Cathy Bates, 40, was killed in a head-on crash on Route 72 in Barnegat back in 2009.
While first responders were trying to save her, a member of the Pinewood Estates Volunteer Fire Company snapped pictures of her inside the car and posted the photos on Facebook.
Those pictures were published before Cathy's family even knew she'd been in an accident.
"To take these pictures and post them on your personal website and make hard copies and show them around... This is unacceptable," said Cathy's mother, Lucille.
The photos were quickly taken down. The fire chief says there were no close-ups and the person who took the pictures has left the department.
Horrified by what happened, Lucille has collected thousands of signatures on petitions supporting the passage of "Cathy's Law" - named for her daughter - which would prohibit first responders from taking graphic images at a scene and sharing them without the okay of the victim's family.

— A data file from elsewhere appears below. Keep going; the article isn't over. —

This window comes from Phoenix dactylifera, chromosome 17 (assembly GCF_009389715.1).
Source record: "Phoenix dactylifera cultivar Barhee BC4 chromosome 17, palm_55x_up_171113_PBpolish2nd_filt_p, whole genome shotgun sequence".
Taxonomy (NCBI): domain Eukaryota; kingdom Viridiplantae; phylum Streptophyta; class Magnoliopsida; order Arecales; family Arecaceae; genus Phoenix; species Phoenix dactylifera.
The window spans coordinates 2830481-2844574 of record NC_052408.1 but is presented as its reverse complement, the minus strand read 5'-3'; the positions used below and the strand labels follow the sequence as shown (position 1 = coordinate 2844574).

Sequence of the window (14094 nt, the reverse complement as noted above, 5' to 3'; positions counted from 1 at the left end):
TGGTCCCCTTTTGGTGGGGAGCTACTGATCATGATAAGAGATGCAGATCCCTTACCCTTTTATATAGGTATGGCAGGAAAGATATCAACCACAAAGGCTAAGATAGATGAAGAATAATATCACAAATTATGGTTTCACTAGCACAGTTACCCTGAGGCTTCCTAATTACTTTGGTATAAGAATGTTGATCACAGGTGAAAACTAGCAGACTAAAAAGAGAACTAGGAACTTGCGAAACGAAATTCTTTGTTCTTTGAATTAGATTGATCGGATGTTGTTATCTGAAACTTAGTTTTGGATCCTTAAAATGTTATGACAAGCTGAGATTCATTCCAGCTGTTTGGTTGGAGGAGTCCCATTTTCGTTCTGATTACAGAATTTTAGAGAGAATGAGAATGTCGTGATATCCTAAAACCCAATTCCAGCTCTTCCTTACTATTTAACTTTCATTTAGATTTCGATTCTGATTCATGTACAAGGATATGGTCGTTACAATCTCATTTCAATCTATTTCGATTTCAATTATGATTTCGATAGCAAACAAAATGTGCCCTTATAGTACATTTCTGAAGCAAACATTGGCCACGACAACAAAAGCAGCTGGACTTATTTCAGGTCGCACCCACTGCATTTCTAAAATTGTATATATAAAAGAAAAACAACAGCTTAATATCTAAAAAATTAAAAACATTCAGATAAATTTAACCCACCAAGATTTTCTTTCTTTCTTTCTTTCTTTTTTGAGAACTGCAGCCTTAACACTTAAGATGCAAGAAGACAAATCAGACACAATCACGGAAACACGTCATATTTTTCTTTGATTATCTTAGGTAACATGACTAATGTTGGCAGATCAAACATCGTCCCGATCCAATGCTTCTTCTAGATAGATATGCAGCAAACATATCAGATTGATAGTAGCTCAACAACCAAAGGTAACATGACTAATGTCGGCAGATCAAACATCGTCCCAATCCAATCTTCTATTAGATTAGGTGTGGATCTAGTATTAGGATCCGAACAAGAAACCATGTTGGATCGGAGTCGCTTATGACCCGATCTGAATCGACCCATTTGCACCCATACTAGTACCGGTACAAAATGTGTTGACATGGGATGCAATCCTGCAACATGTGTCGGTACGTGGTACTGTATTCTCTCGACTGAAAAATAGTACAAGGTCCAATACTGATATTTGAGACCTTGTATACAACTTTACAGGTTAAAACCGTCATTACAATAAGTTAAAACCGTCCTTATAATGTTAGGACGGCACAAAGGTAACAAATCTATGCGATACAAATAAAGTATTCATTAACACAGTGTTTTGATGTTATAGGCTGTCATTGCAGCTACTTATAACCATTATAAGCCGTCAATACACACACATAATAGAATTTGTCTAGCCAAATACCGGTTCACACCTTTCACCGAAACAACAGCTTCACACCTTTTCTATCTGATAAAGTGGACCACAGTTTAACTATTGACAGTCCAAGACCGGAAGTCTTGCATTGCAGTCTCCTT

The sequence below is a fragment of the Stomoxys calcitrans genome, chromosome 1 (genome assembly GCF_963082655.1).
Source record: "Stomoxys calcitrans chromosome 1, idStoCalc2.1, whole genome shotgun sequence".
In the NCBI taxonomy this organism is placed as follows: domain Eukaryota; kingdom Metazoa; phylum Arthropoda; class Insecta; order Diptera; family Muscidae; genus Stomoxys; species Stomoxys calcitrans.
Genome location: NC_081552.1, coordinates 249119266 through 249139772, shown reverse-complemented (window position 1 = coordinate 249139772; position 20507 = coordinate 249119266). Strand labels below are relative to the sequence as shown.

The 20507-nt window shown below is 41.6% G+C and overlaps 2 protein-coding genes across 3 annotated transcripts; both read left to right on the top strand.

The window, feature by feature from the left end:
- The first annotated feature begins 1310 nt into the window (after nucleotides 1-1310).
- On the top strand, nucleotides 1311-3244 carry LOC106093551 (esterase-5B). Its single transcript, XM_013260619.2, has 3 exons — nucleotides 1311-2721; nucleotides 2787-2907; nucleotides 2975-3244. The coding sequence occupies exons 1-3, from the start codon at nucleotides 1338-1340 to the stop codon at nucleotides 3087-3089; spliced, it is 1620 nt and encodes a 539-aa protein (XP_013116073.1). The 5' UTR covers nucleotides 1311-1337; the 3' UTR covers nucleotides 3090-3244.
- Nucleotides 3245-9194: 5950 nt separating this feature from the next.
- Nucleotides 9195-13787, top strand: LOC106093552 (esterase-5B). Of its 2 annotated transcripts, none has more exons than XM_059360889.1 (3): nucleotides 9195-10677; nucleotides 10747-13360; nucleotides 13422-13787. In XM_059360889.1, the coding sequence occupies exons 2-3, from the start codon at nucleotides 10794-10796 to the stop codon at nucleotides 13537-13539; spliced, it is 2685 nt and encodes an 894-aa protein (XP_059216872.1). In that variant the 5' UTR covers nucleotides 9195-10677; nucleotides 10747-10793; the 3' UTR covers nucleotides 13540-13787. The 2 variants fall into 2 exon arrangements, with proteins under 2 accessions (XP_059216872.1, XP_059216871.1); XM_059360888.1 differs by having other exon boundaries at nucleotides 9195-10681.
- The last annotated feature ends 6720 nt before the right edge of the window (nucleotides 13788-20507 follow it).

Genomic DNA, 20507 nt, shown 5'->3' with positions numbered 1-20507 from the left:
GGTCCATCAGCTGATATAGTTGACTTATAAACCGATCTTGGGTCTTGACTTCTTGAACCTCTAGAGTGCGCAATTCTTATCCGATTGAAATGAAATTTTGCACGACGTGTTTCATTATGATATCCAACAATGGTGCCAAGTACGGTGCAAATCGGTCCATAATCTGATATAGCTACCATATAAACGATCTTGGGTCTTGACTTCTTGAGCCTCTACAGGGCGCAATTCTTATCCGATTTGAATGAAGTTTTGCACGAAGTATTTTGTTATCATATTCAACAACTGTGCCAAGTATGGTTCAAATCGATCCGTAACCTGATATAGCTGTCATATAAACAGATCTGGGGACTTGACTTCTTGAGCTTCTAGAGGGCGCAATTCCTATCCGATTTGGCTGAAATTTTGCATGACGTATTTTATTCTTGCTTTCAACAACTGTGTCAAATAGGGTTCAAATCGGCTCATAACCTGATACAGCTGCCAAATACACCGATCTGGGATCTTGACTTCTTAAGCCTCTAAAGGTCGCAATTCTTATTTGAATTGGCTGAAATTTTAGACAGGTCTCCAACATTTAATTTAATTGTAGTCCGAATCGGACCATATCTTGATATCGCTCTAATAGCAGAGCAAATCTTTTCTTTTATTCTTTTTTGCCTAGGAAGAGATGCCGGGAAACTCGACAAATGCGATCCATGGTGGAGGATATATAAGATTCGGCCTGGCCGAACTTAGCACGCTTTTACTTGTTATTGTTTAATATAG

Violators could face fines and jail.
"They may not be thinking about what it's doing to a family but they might think about what it's going to do to them," said Bates. She went on to say pictures for training purposes are one thing, but this was different.
In fact, many fire departments and first aid squads post pictures of rescues on their websites but leave out faces. It's not uncommon for more graphic photos to make the rounds privately.
"They shouldn't become public at all, they shouldn't be allowed to be circulated," said Jim Larsen of Manchester, New Jersey.
"I can't even imagine anyone wanting to do that,' said Irene Harris of Manahawkin.
Cathy's Law legislation has been introduced in Trenton and is awaiting committee hearings.